By Bill Britt
Alabama Political Reporter
MONTGOMERY—Motions filed Monday in the felony case against Speaker of the House Mike Hubbard show, that through a complex structure of attorneys, Hubbard and others were able to share information about the inner workings of the Grand Jury investigation that led to his criminal indictments.
On Friday, Hubbard’s criminal defense team filed a Supplement to Motions to Dismiss Indictment based on Prosecutorial Misconduct and Support of its Motion to Quash.
Monday, the State responded with more revealing information about the investigation into Hubbard, who is charged by the State with 23 felony counts of public corruption.
A matrix of overlapping attorneys seems to have allowed a free flow of secret information between Hubbard and individuals who have been named as material witnesses in the Hubbard indictments.
These latest revelations show a pattern emerging that suggests not only was team Hubbard receiving confidential information under the guise of attorney/client privilege, it also reveals that four of the seven individuals named in the Hubbard indictments shared attorneys.
The individuals who shared counsel with ties to Hubbard were Will Brooke, Jimmy Rane, Bob Riley and Minda Riley Campbell. These individuals are named as material witnesses by State prosecutors.
Attorney General employee Claire Haynes, who was formerly employed by the Business Council of Alabama (BCA), also shared an attorney with ties to Hubbard’s team, according to the court filings.
“The only time you see arrangements like this is generally a mafia trial or large drug conspiracies,” said a attorney who spoke on background.
According to the latest filing, when Brooke appeared before the Lee County Grand Jury he was accompanied by his attorney, “Mark White – the same attorney representing Hubbard. Similarly, Jim Pratt, another attorney representing Hubbard, accompanied Jimmy Rane during his appearance before the Grand Jury. Also, Hubbard’s attorney, Rob Riley, represents both Bob Riley and Minda Riley Campbell and accompanied both of them to grand jury.”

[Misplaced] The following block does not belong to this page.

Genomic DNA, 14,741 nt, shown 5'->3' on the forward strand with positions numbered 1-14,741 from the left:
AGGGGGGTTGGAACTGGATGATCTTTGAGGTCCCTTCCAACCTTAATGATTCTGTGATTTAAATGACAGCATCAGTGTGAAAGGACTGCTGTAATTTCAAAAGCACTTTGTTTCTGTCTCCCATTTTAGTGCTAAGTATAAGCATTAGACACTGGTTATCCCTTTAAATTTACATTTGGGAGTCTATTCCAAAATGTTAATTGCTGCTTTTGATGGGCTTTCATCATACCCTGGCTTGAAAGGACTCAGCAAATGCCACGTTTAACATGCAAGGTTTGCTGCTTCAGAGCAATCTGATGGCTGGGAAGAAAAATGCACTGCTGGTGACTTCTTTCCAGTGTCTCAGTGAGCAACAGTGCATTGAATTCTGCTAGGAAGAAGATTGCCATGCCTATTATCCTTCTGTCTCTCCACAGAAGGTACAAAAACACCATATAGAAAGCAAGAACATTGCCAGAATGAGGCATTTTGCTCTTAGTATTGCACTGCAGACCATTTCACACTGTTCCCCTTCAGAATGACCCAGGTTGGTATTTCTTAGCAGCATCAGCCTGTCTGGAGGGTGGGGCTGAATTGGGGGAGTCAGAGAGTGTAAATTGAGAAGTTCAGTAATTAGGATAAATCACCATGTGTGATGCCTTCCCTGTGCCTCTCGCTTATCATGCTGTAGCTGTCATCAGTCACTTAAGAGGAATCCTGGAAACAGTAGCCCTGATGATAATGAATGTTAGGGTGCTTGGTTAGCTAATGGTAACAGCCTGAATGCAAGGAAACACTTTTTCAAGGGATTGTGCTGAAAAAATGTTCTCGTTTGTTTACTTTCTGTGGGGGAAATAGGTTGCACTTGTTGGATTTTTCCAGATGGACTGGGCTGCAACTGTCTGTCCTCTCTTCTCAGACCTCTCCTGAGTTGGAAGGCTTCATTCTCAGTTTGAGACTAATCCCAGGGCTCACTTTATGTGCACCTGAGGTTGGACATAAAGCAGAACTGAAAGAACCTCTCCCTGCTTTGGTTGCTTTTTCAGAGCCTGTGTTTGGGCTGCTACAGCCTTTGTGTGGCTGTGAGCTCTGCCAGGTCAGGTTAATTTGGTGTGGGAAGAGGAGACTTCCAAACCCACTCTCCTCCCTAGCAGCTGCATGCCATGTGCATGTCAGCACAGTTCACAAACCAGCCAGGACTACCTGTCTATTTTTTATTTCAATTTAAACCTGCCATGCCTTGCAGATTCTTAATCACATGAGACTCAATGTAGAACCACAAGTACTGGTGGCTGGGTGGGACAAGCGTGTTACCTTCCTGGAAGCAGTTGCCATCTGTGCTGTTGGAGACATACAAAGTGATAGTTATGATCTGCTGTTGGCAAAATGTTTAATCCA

Rob Riley, the son of former Gov. Bob Riley, is represented by Bill Athanas, who once served under Chief Matt Hart when he was head of the White Collar Crimes Unit for the US Attorney’s Office in Alabama.
Haynes, who serves as legislative affairs director for the Attorney General’s Office, is represented by Michael Kidd.
Kidd sent a letter to the State on behalf of Haynes and copied the Court and counsel for Hubbard, Mark White.
“Strikingly, the version of the Kidd letter attached to Hubbard’s Supplement is different from the version the State received directly from Kidd, a copy of which is attached as Exhibit B,” states the prosecution.
The version attached to the recent filings by Hubbard’s attorney White is on different letterhead and was not signed, giving the impression that White had a copy ahead of time, or even, perhaps, wrote the original draft and forwarded it to Kidd for signing.
On several occasions, White has questioned the propriety of witnesses being questioned about why they selected a particular attorney, who suggested them and who was paying them.
The State has responded by saying, “Hubbard sharing legal counsel with these witnesses by itself provided a basis for the grand jury to inquire into the circumstances of the legal representation of those witnesses.”
Of course, this raises a larger question put forward by the prosecution: Why would some of the State’s leading white collar criminal defense lawyers not reveal the overlapping representation between Hubbard and their clients?
A Motions Hearing is set for later this week on April 15.
In what increasingly appears to be a desperate attempt to avoid a criminal trial, Hubbard has offered memos by disgraced former Deputy Attorney General Henry T. “Sonny” Reagan, to show prosecutorial misconduct. Even though it has been revealed in court documents that Reagan was leaking Grand Jury information to Hubbard and the Riley’s as early as 2013.
The latest revelation about the matrix of attorneys will surely raise eyebrows, as the case marches toward the trial in October.